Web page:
Sunderland’s ‘Lambton Tanks’ return as guest stars at rail museum

Lambton No. 29 at work on a coal train in the 1960s.
Lambton No. 29 at work on a coal train in the 1960s.
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ICONIC locomotives from Wearside’s industrial heritage will finally make a return to the North East.

The Lambton Tanks, famed for their work on coal trains which travelled between collieries in Houghton and Sunderland, are being put on display at a special exhibition.

The machines found cult status in the late 1960s, when enthusiasts flocked to Philadelphia sheds to see their last days in operation.

Now, for the first time since the early 1970s, one of the trains is to return to County Durham, where it will be star guest at an event at Tanfield Railway, in Gateshead.

Built 110 years ago, Lambton Hetton and Joicey Collieries No.29 left County Durham bound for Yorkshire when steam was ousted from Philadelphia.

It has since been seen working in parts as distant as Kent and Staffordshire, but has never returned to County Durham.

Thanks to a partnership between the locomotives owners, the Lambton Locomotives Trust, and volunteers at Tanfield Railway, a special “return home” will take place this Saturday and Sunday.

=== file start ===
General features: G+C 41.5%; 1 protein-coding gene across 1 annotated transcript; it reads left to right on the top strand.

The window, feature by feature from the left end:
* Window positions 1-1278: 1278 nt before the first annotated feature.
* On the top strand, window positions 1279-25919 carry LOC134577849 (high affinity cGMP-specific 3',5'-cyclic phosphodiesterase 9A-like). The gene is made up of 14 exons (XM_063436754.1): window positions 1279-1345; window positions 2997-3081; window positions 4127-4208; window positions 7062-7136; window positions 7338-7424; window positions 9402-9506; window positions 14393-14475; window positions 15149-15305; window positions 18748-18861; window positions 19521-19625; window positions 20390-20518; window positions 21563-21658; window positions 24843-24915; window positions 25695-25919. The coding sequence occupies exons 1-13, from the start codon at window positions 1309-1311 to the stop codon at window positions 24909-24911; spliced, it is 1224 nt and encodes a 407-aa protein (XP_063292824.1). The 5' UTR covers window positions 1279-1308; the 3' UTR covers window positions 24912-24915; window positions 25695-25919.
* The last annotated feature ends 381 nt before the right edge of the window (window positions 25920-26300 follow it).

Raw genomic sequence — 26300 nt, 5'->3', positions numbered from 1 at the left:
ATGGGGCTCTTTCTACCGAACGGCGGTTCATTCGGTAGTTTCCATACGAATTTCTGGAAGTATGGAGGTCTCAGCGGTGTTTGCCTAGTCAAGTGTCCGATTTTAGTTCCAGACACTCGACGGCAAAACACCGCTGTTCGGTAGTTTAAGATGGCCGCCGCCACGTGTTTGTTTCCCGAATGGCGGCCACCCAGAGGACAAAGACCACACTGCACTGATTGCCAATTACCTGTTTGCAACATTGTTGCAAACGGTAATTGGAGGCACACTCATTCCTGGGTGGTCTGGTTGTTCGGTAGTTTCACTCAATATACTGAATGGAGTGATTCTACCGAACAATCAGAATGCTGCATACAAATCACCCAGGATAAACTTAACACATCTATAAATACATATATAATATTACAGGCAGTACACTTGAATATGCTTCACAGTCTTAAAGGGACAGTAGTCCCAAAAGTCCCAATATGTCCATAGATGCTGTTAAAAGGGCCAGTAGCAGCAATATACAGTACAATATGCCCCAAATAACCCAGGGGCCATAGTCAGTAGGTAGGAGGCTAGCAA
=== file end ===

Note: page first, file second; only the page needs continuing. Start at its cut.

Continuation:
Tanfield Railway director David Watchman said: “The Lambton railway system was unique.

“At its height, it operated more than 50 locomotives, had five engine sheds and could send more than 50,000 tonnes of coal a week to be loaded into ships on the Wear.

“What made the Lambton system even more special is that, for more than a century, it ran its own trains over the main line railway to Sunderland under a special agreement.

“The Lambton tanks were built specifically for that work and they became an icon of North East railway history.”

Lambton tank No. 29 was the first of the type built, in 1904 by the Leeds based locomotive manufacturer Kitson’s.

Other attractions this weekend include model railways and vintage vehicles, while the line’s real ale bar will be serving Wearside beers.